The rug before this one

I have cleaned the rug, cleaned the floor … but the dogs have great noses and they can always smell it and feel obliged to add their own personal scent at the same site. This is why I only buy cheap carpets, so even if I have to ditch them once per year, I don’t have to slash my wrists because my hand-tied woolen rug from somewhere in Asia has been ruined.

I pondered the possibility of getting the rug cleaned. It was only a 4 X 6 so it would not have been all that difficult to haul it to wherever they clean rugs (I am sure there must be a place that does it), but the price of cleaning it would be around $30. The rug only cost $40 in the first place and once the urinating has soaked it through, it never entirely comes clean.

The rug before the rug before the last one

I pointed out to Garry last night that we needed to do some cleaning, especially floors. Even though we clean up after the dogs, they can smell it. The whole urinating becomes a kind of canine party, you know?

So when the dogs started their morning barking: “GET UP GET UP GET UP,” I got up. I turned on the coffee, gave them biscuits, cleaned the water bowl. I tried to get Garry up to help with the cleaning, but he had gotten up early to put the dogs out. It was pouring again this morning, by the way, as it has been doing pretty much every morning for weeks. When Garry said he thought he might need extra sleep to compensate, I said “Whatever,” and got to work. If I waited for Garry, it would be dinnertime and we wouldn’t be done yet.

I took up the rug and its underpinnings — the thing that was supposed to keep it from sliding around on the floor. I threw it away. It stank. It was made up of some kind of sticky foam and I think it had effectively functioned like a sponge and absorbed everything. Yuck.

I rolled up the rug and pushed it off to one side of the room, got out the vacuum. Vacuumed everything. Since we’d done this a mere four or five days ago, it wasn’t as bad as it could have been. I vacuumed the living room, hallway, kitchen, then took the dustmop and cleaned behind the dressers in the bedroom, another one of those jobs which needed doing for a long time. Oddly enough, it did not disturb Garry who thinks I can’t tell if he is sleeping or awake.

Back to the kitchen, I dumped Murphy’s Oil in the bucket, let it seep into the mop, and washed all the hard woodlike floors. Then I did it again, moving all the furniture out of the way. By this time, my back was screaming at me.

All the pulling and bending was taking a toll. I emptied the bucket. Refilled it with the kitchen floor cleaner and started moving everything out the way for the next stage. I got halfway through the kitchen and realized I needed help. I was not going to get the rest of it done. It was almost noon. I figured since this big cleanup was his idea, maybe he could lend a hand.

Soon to be the new rug. It’s shabby chic, just like the rest of the place.

About an hour later, it was done. Garry hauled the old rug to the trash. I changed the covers on the sofas. Duke is shedding and being white, he leaves a trail wherever he lays his body. Which is everywhere.

Duke made out well, all things considered. When I hauled the end table out of the way, at least half a dozen tennis balls emerged. One was tossed for excessive slobbering and toothy destruction, but all the rest were salvageable. I put a few back in the box where I store new ones and gave Duke three previously lost balls. Bonanza!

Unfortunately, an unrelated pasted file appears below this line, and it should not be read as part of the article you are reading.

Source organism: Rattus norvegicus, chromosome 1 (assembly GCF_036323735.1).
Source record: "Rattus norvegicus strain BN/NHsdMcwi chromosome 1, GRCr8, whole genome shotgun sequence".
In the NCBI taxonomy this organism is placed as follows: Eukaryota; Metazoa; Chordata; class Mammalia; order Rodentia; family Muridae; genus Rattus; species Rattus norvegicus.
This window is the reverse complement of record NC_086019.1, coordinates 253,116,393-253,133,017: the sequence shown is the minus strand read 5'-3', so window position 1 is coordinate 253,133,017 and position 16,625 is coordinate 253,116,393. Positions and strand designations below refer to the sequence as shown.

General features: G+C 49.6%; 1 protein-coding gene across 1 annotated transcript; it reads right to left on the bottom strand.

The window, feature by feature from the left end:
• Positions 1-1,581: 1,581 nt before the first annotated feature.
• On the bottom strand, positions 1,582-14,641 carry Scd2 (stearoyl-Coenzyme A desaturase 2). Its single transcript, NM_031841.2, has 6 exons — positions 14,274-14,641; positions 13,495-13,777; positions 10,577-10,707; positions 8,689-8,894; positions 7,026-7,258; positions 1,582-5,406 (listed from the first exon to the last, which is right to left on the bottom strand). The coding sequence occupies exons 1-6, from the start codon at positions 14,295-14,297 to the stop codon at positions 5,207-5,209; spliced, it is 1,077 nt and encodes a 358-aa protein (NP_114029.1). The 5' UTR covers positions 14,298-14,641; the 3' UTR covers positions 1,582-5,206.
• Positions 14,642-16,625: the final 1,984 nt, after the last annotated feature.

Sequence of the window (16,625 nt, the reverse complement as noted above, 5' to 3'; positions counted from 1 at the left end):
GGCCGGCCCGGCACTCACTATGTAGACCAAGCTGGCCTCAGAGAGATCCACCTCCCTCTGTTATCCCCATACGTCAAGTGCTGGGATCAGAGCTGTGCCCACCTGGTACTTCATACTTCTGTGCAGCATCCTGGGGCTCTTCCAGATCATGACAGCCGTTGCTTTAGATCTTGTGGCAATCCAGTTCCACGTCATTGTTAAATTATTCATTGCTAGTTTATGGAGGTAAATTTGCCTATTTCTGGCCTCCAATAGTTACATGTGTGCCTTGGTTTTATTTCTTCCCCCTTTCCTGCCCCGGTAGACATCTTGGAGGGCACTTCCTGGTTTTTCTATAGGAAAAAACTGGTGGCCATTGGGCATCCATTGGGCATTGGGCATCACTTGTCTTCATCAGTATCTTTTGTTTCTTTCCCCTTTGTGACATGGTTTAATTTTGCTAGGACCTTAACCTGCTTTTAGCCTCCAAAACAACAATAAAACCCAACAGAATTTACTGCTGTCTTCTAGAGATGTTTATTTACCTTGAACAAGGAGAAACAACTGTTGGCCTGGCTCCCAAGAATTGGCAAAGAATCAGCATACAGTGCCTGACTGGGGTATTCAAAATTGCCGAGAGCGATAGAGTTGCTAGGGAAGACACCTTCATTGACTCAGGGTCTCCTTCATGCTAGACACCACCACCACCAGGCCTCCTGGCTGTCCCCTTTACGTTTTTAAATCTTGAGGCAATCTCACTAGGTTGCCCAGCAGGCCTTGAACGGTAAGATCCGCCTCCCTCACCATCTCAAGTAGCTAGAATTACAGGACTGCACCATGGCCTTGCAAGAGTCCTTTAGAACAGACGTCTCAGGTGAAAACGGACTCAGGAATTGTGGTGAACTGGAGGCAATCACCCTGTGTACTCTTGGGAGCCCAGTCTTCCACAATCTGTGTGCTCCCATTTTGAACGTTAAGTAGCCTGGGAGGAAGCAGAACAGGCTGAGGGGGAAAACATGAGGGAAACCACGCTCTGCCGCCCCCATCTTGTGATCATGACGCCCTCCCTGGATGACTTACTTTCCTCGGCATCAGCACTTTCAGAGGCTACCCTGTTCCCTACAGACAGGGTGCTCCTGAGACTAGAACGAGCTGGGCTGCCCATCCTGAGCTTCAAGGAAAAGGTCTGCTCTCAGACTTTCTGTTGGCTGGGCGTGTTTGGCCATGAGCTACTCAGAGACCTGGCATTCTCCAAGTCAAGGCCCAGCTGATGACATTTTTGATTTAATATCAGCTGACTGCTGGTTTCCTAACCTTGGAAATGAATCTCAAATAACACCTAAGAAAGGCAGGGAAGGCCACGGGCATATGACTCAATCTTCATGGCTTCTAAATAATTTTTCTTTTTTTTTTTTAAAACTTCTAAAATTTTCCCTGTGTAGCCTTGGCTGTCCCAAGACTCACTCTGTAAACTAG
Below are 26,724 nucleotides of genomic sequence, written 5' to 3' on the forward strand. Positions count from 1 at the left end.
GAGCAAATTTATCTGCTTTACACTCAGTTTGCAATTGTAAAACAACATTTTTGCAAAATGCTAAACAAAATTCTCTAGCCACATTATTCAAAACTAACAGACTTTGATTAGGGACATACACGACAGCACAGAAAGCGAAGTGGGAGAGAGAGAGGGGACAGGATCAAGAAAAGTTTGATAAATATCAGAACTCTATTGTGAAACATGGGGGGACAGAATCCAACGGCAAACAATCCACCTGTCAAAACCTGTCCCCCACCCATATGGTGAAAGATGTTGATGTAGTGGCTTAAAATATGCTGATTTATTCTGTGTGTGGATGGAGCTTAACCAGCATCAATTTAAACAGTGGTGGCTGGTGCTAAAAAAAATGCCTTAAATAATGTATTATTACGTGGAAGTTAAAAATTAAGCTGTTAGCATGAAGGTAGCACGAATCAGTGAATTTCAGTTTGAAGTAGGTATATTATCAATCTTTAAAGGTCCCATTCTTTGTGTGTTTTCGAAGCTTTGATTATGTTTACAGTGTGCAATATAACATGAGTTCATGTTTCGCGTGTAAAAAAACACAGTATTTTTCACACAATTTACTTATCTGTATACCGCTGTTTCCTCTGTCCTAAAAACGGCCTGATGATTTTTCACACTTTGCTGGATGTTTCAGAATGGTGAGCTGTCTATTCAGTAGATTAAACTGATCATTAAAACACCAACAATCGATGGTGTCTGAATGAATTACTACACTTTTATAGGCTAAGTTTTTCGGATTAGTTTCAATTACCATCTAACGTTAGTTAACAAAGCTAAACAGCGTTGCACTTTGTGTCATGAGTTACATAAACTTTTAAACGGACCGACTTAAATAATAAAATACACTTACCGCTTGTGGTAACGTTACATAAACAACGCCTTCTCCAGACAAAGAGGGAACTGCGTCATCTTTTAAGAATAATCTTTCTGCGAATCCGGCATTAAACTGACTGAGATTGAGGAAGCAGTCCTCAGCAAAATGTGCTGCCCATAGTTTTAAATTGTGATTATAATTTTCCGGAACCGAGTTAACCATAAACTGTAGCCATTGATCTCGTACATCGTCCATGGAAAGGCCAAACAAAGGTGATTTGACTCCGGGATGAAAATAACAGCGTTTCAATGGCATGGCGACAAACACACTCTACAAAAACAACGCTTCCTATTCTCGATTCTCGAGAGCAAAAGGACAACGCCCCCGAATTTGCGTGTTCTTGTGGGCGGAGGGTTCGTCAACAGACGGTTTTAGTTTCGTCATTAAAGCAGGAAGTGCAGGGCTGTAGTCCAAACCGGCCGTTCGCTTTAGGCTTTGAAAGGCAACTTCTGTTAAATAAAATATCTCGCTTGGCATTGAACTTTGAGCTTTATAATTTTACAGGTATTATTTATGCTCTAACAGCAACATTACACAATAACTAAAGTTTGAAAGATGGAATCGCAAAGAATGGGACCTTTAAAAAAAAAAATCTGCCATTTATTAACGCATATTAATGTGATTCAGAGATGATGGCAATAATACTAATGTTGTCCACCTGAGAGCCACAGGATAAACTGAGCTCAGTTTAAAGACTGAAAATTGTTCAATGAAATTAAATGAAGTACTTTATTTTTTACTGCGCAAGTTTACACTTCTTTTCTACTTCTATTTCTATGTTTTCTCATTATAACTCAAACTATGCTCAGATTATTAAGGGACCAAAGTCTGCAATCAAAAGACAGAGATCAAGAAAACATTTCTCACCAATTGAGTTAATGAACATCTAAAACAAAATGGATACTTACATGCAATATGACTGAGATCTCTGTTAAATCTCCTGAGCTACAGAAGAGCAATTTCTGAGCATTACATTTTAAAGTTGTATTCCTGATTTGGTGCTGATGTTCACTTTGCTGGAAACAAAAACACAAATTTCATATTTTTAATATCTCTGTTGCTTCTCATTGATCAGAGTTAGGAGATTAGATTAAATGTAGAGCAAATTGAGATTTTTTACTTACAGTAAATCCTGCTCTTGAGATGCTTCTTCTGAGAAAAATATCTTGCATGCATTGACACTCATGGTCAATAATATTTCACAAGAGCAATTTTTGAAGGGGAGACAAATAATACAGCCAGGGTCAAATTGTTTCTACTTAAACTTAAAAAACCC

That was approximately when I realized I actually couldn’t move. For all practical purposes, my back had seized.

I ordered a new rug. Another $40 plus a new non-skid pad for underneath it. I considered skipping the pad, but falling isn’t a really great idea.

I hate housework. It’s never finished. As clean as you get it today, it will need to be redone in another few days. And another few days after that. It is the task that is never finished and never completed

MY STUPID DAY – Marilyn Armstrong

FOWC with Fandango — My Stupid Day

Some days, I’m smart. I can feel the smarts buzzing around my head, but this is not one of those days.

Let me start with my first stupidity of the day. I needed a refill on a medication. It said that I’d had 120 of them in the bottle a little more than a month ago and I have 15 now because I don’t always take the full amount I’m allowed. It’s for pain so I can do that.

I called the doctor’s office hoping for something with a refill on it but was told they’ve changed the law, so I can’t get refills anymore. I pointed out it isn’t an opioid. She pointed out “It’s amazing what things people will misuse.”

We both agreed that 120 pill was good for two months, even though I’m supposed to take four of them and it’s only 120 pills — but should be good for two months.

I called the pharmacy and complained I hadn’t gotten enough pills, except when I hung up, I multiplied 4 times 3o and came up with 120 — for ONE month. I should mention the pharmacist didn’t notice the problem either.

Apparently, no one can multiply 4 times 30 and come up with a one month supply of 4 pills a day.

Damn.

I called back the office and said: “Hey, how much are 4 times 30?”

She sighed. “120. After you hung up, I realized we weren’t quite getting the multiplying thing right.”

I explained that I felt like a moron having just argued this point with the pharmacy. She said that math was never her good subject either. Neither one of us could multiply 4 times 30 and get 120. How depressing is that?

Then I spent a fair amount of time calculating which of two barn jackets — the classic LL Bean or the very not classic Land’s End lined version. I was going to buy it until I realized the LL Bean jacket is much nicer looking coat, but the Land’s End would be more user-friendly given our weather. At which point I also realized — I don’t need a coat. What’s more, I can’t afford one. And also — I have that same LL Bean jacket in my coat closet. Same size, color, style. Just from last year.

Not even at 50% off.

And my hand is killing me because I took my brace off (because I can’t type with it on) and now, I’m back where I was yesterday.

So much for today’s smarts.